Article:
The Anglo Saxons didn’t use the word Christmas (‘Cristes Maessan’) until 1038 – before that it was simply ‘midwinter’.  It was obviously important though, as a 12-day break from work for servants was enshrined in law by Alfred the Great in 877 CE.  The word ‘Yule’ arrives with the invading Danes in the 11th century, although Professor Hutton says that the derivation of the word “has baffled linguists.”

However, he says, we know a fair bit about midwinter/Solstice/New Year revelries, because of the attacks of churchmen upon them – especially the various divination practices, to see what the new year would bring, some of which were still being recorded by 19th and 20th century folklorists.

Some practices which we may think of as ancient are, according to Professor Hutton’s researches, fairly recent (or in any event, there is no evidence for them, and they are not mentioned, before a relatively late date).  For example, the use of a wassail bowl was first recorded in the 1320s; mummers and other kinds of ‘disguising’ were a medieval phenomenon, and mistletoe does not put in an appearance until the 17th century, with the association with kissing being a whole century later still.  Yule logs were common from the 1600s to the late 1800s, and hobby horses were around from the late 15th century through the Tudor and Stuart periods, with other animal-head processions (including the Mari Lwyd in Wales) being mostly recorded in the 19th century.  Although folklorists believed they were of pagan (i.e. pre-Christian) origin, Professor Hutton can find no evidence for their earlier existence.

Colour photograph of Yuletide Green Man plaque surrounded by holly.  Image Copyright Lisa Tulfer 2019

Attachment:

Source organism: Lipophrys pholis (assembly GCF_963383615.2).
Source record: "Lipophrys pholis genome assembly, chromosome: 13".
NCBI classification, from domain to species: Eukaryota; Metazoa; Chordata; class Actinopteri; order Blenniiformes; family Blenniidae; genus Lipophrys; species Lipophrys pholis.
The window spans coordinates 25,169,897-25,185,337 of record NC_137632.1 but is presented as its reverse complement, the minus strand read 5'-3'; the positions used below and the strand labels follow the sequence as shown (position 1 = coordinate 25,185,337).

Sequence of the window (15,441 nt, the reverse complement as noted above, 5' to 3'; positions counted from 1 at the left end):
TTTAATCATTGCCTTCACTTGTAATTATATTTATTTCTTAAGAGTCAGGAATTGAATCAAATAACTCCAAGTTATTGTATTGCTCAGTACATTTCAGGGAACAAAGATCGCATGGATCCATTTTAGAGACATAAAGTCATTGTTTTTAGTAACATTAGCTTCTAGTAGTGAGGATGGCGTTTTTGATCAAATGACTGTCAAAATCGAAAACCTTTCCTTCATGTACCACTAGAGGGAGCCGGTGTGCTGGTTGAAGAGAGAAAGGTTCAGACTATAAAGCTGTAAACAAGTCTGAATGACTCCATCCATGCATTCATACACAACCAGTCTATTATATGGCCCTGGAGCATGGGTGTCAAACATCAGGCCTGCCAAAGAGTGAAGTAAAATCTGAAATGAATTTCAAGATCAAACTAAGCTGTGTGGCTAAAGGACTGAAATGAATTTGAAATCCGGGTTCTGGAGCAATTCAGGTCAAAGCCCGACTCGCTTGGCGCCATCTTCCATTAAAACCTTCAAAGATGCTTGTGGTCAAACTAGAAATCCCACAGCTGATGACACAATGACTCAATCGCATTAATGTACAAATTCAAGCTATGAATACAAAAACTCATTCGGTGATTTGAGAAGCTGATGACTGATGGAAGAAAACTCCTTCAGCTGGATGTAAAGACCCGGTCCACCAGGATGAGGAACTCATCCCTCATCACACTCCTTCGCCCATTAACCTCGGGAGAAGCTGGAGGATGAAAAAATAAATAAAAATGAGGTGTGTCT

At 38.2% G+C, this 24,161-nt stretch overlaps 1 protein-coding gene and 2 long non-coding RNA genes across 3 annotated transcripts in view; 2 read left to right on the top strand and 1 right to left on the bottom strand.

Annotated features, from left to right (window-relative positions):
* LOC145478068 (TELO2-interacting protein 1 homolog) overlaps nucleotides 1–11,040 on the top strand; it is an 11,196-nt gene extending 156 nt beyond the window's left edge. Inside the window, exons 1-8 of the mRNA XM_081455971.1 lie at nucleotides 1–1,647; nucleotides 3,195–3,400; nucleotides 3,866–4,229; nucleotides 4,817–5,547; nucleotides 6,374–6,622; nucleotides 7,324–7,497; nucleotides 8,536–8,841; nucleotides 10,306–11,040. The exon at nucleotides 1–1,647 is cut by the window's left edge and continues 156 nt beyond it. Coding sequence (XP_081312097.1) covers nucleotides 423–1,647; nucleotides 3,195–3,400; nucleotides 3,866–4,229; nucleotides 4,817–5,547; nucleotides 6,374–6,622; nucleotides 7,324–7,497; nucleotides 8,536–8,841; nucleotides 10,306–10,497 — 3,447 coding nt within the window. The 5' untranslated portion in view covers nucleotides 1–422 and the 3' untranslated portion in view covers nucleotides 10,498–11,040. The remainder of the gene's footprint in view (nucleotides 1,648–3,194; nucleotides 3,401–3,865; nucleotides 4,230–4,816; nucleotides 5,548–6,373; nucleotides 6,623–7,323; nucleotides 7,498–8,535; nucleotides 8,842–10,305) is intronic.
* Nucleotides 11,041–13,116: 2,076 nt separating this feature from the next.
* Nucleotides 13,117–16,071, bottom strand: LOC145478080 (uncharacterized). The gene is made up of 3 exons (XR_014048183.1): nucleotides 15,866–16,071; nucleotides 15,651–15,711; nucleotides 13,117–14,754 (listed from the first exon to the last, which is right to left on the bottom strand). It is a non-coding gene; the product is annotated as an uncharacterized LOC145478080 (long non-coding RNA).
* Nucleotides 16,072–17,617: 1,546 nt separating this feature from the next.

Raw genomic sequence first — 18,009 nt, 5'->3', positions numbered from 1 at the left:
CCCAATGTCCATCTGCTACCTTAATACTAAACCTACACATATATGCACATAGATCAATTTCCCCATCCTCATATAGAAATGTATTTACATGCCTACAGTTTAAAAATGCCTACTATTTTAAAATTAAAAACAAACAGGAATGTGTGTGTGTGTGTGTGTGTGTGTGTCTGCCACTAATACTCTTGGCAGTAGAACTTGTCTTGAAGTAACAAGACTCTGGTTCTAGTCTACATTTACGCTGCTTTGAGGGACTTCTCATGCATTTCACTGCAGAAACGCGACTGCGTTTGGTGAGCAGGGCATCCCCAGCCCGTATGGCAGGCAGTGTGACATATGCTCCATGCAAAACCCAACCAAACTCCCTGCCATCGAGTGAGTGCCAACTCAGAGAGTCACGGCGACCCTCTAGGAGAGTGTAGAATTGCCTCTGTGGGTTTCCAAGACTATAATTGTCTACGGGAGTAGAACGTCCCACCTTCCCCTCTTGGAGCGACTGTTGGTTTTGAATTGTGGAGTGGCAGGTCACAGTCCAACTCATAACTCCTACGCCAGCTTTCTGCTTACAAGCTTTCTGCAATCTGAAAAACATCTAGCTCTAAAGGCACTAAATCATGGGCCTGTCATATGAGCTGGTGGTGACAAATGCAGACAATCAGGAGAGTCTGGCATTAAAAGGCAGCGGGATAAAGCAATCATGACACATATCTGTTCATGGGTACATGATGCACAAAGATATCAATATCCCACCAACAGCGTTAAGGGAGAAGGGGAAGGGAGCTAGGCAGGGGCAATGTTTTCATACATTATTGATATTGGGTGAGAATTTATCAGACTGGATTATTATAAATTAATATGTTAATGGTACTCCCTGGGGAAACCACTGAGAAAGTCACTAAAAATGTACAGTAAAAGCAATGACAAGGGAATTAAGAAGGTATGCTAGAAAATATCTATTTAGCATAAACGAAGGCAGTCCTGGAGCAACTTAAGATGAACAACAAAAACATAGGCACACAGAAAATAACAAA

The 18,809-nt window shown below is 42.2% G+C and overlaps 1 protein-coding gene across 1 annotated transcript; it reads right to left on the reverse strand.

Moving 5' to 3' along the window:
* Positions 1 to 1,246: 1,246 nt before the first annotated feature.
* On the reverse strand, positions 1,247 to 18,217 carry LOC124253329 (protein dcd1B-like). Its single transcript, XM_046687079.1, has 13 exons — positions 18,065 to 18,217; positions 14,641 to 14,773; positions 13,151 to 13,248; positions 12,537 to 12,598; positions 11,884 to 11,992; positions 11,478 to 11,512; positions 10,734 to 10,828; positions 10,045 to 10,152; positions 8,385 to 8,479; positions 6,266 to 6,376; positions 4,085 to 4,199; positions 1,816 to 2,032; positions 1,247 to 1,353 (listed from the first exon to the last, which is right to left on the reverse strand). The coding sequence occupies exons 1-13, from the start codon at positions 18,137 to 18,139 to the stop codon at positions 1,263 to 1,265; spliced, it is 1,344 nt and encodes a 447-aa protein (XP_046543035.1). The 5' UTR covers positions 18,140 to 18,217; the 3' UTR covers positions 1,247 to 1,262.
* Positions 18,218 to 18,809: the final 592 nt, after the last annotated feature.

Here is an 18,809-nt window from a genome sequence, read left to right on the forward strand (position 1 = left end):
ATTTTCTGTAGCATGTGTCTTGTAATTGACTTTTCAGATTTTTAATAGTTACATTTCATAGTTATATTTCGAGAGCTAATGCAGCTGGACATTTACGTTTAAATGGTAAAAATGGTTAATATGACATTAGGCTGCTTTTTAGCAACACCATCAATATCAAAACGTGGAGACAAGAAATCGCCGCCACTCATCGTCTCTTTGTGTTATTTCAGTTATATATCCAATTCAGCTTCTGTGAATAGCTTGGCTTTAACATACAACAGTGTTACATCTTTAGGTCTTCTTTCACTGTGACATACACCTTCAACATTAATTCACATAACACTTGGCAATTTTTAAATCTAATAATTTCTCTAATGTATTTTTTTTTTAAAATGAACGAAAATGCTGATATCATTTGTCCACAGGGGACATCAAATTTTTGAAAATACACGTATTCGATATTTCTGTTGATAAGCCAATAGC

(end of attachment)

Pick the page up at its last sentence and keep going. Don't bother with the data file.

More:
Yuletide Green Man

So, what customs have persisted which actually, possibly, genuinely are ancient pagan customs, which have survived by being adopted and adapted by Christianity after the church very cannily decided to celebrate the Nativity at the time of the pagan midwinter festivals?

  • Evergreens. Greenery was used for festivals in pagan Europe, and its use was generally adopted by the Church, especially in England.  Holly and ivy were originally favourites, with bay, rosemary, yew and box (and, in the 17th century, mistletoe) being added in over the centuries.  Do remember, though, that most of these are poisonous, so keep them (and especially the berries) away from children and animals if you decorate your home with evergreens this midwinter.
  • Lights and candles. On the shortest day of the year (or thereabouts!) it’s traditional to have lights and candles to symbolise the lengthening days to come, light overcoming the darkness, the start of the ascent to summer.
  • Partying. The giving of feasts (especially by landowners/masters for their tenants/workers) has been a recurring theme for two millennia.  So, when you are at the office party, remember that this tradition goes back to Roman times!
  • Presents. The exchange of gifts has been a feature throughout much of the history of midwinter celebrations, although the exact timing (anywhere between 17 December and 6 January) has moved over time.
  • Misrule. In Tudor times, the Lord of Misrule would preside over often riotous jollification, where the usual norms of behaviour were cast aside, often with the assistance of masks to aid anonymity – even at the royal court had a Lord of Misrule.  The idea of turning the hierarchy of society upside down at midwinter has persisted since Roman times.  Its medieval incarnation as the Feast of Fools, where junior clergy and choristers took over (and subverted) the liturgy, persists in the practice of electing a ‘Boy Bishop’ in some English cathedrals.  And more generally in society there is a sense that anything goes at Christmas.

So, as the dark descends on the shortest day of the year, let us light candles and Christmas lights and affirm that the light will always triumph.  Let’s deck the hall with boughs of holly, toast each other with ‘Wassail!’, exchange gifts, and generally let our hair down.  Because in the ancient times when those customs originated, as now, in Professor Hutton’s words, “feasting and entertainment were in themselves fundamental responses to the tedium and melancholy which a northern winter could engender.”

 

This article is based on The Stations of the Sun: A History of the Ritual Year in Britain by Ronald Hutton, Oxford University Press 1996 (new edition 2001).